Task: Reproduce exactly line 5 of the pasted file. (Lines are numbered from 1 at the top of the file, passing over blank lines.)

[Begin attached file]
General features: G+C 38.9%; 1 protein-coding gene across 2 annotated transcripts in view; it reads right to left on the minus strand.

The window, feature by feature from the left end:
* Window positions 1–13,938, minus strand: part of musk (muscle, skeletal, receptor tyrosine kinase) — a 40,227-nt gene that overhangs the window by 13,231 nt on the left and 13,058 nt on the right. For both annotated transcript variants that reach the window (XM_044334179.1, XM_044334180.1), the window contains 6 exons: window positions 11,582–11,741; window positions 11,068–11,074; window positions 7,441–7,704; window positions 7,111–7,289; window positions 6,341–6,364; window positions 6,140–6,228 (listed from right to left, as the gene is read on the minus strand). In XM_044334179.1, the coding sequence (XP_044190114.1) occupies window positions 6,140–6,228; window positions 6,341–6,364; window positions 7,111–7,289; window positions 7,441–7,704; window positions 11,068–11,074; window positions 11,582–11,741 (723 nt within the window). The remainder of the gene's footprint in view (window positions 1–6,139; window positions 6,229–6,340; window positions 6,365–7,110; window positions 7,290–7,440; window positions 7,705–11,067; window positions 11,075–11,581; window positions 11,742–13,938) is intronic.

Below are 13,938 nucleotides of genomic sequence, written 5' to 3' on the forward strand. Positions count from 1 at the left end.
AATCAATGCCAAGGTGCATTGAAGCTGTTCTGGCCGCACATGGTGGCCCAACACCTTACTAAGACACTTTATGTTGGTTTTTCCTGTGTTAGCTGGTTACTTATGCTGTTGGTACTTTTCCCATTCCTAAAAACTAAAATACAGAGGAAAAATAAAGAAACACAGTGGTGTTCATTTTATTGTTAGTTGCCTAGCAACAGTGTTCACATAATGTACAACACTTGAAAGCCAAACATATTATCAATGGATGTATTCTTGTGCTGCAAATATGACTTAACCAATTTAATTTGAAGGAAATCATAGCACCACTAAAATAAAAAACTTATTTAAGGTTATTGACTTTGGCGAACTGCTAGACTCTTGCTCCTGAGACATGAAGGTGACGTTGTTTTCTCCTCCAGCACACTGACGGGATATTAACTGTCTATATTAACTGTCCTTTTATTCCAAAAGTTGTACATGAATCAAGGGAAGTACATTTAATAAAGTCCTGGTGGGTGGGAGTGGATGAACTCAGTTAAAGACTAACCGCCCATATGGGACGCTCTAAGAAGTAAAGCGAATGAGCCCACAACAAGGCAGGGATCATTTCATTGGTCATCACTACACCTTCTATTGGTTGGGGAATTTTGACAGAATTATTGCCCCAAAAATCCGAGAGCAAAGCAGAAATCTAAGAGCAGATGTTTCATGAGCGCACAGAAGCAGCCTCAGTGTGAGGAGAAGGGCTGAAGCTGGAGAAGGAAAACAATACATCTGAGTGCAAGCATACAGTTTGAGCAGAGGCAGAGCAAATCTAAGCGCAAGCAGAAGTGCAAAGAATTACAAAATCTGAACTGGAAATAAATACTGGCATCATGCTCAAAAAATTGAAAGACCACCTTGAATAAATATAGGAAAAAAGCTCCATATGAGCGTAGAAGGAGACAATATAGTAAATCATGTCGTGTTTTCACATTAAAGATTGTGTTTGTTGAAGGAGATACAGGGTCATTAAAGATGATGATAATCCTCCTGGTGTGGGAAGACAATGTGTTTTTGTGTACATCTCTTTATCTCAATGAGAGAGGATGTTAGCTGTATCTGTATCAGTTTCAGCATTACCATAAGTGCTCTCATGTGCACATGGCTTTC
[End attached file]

AATCAATGCCAAGGTGCATTGAAGCTGTTCTGGCCGCACATGGTGGCCCAACACCTTACTAAGACACTTTATGTTGGTTTTTCCTGTGTTAGCTGGTTACTTATGCTGTTGGTACTTTTCCCATTCCTAAAAACTAAAATACAGAGGAAAAATAAAGAAACACAGTGGTGTTCATTTTATTGTTAGTTGCCTAGCAACAGTGTTCACATAATGTACAACACTTGAAAGCCAAACATATTATCAATGGATGTATTCTTGTGCTGCAAATATGACTTAACCAATTTAATTTGAAGGAAATCATAGCACCACTAAAATAAAAAACTTATTTAAGGTTATTGACTTTGGCGAACTGCTAGACTCTTGCTCCTGAGACATGAAGGTGACGTTGTTTTCTCCTCCAGCACACTGACGGGATATTAACTGTCTATATTAACTGTCCTTTTATTCCAAAAGTTGTACATGAATCAAGGGAAGTACATTTAATAAAGTCCTGGTGGGTGGGAGTGGATGAACTCAGTTAAAGACTAACCGCCCATATGGGACGCTCTAAGAAGTAAAGCGAATGAGCCCACAACAAGGCAGGGATCATTTCATTGGTCATCACTACACCTTCTATTGGTTGGGGAATTTTGACAGAATTATTGCCCCAAAAATCCGAGAGCAAAGCAGAAATCTAAGAGCAGATGTTTCATGAGCGCACAGAAGCAGCCTCAGTGTGAGGAGAAGGGCTGAAGCTGGAGAAGGAAAACAATACATCTGAGTGCAAGCATACAGTTTGAGCAGAGGCAGAGCAAATCTAAGCGCAAGCAGAAGTGCAAAGAATTACAAAATCTGAACTGGAAATAAATACTGGCATCATGCTCAAAAAATTGAAAGACCACCTTGAATAAATATAGGAAAAAAGCTCCATATGAGCGTAGAAGGAGACAATATAGTAAATCATGTCGTGTTTTCACATTAAAGATTGTGTTTGTTGAAGGAGATACAGGGTCATTAAAGATGATGATAATCCTCCTGGTGTGGGAAGACAATGTGTTTTTGTGTACATCTCTTTATCTCAATGAGAGAGGATGTTAGCTGTATCTGTATCAGTTTCAGCATTACCATAAGTGCTCTCATGTGCACATGGCTTTC